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Pension Options on Divorce - Pension Sharing


Pension Sharing

Pension Sharing is an option on divorce or dissolution of a civil partnership. It can be used when proceedings started on or after 1 December 2000. 

In England, Wales and Northern Ireland, pension sharing must be formalised in a pension sharing order issued by the court. In Scotland, pension sharing may be activated by either a pension sharing order issued by the court or a qualifying agreement.

The pension sharing order allows a clean break between the divorcing couples, as some or all of the pension is passed from the scheme member to their ex-spouse. The amount to be transferred will generally be expressed as a percentage of the member’s cash equivalent (CE) value, although in Scotland, it can instead be expressed as an amount.

Most pension rights are shareable, regardless of whether they are in payment or not. Shareable rights include occupational pension schemes, personal pensions, retirement annuity contracts, lifetime annuities and the additional (SERPS/S2P/Protected Payment) element of the State Pension. 

Non-shareable rights include death benefits, pension rights that already have an earmarking order placed on them and elements of the State Pension that aren’t related to the Additional State Pension.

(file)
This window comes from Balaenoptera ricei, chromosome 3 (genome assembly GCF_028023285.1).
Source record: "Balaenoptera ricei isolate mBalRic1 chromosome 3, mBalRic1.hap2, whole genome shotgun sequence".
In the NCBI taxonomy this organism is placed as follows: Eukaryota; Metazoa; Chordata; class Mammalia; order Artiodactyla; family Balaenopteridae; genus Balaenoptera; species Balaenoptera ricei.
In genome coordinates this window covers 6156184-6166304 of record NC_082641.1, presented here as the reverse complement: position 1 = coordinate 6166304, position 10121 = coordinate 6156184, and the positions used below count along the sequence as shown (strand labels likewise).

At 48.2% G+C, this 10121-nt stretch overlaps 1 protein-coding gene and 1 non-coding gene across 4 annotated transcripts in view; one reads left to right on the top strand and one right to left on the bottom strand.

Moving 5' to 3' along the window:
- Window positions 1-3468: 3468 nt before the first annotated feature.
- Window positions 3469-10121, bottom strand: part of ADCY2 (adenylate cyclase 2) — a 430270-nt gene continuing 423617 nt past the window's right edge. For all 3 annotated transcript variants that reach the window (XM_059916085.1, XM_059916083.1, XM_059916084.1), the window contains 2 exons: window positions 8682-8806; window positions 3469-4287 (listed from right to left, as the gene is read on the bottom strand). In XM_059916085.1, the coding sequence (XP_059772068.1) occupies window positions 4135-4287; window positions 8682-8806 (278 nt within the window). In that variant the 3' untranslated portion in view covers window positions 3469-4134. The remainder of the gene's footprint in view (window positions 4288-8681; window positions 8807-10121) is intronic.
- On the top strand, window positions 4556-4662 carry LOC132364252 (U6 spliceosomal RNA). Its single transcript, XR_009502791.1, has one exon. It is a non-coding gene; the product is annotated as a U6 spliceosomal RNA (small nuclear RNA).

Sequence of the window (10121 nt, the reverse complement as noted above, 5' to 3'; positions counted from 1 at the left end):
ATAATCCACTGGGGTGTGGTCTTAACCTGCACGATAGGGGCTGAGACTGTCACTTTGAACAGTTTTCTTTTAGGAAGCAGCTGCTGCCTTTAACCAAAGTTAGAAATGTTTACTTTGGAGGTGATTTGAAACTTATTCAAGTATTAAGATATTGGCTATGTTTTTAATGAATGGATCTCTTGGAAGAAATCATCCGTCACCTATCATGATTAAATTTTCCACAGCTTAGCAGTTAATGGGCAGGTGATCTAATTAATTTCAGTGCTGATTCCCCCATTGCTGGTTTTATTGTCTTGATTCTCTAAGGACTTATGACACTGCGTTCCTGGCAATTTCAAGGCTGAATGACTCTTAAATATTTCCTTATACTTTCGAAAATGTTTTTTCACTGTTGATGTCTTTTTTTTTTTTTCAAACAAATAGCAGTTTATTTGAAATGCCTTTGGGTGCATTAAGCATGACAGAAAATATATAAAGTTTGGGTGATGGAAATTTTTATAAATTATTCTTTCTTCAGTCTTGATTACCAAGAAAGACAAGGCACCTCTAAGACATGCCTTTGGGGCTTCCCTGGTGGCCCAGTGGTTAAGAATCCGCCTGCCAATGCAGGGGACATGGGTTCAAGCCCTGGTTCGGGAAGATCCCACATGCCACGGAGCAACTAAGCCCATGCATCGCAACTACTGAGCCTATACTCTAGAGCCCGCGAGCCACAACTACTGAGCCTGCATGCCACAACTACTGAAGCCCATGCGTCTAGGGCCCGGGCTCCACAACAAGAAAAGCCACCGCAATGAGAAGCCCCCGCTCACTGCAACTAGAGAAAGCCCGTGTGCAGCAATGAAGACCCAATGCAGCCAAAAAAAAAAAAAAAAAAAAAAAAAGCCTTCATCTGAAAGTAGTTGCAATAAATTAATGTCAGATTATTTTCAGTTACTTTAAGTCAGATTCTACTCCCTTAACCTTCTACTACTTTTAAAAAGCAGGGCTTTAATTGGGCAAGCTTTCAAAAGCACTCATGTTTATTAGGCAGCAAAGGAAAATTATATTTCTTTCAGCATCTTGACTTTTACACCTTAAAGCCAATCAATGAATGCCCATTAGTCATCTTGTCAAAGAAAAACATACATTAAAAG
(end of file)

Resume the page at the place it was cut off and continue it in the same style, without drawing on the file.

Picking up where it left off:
An overview of the process

Typically, pension sharing will broadly follow the below process:

  • Basic information about the pension will be gathered. This will include details of how sharing is dealt with under the scheme, any applicable charges and a valuation – the ‘cash equivalent’ (CE). 
  • Based on the information gathered, the Court decides (or the divorcing parties agree) how much of the members pension rights will be transferred to the ex-spouse. 
  • In England, Wales and Northern Ireland, the court order, including the pension sharing annex, must be sent to the trustees or managers of the scheme within 7 days of the later of:

    • the date of the order, or
    • the date of decree absolute / final order of divorce.
  • For orders or agreements made under Scottish law, if the pension scheme does not receive certain documents within two months of the date of extract, the pension sharing order/agreement is deemed never to have taken effect.
  • Once received, the scheme reduces the members pension rights by the percentage / amount specified – the “Pension Debit”. In turn, these rights are allocated to the ex-spouse - the “”Pension Credit”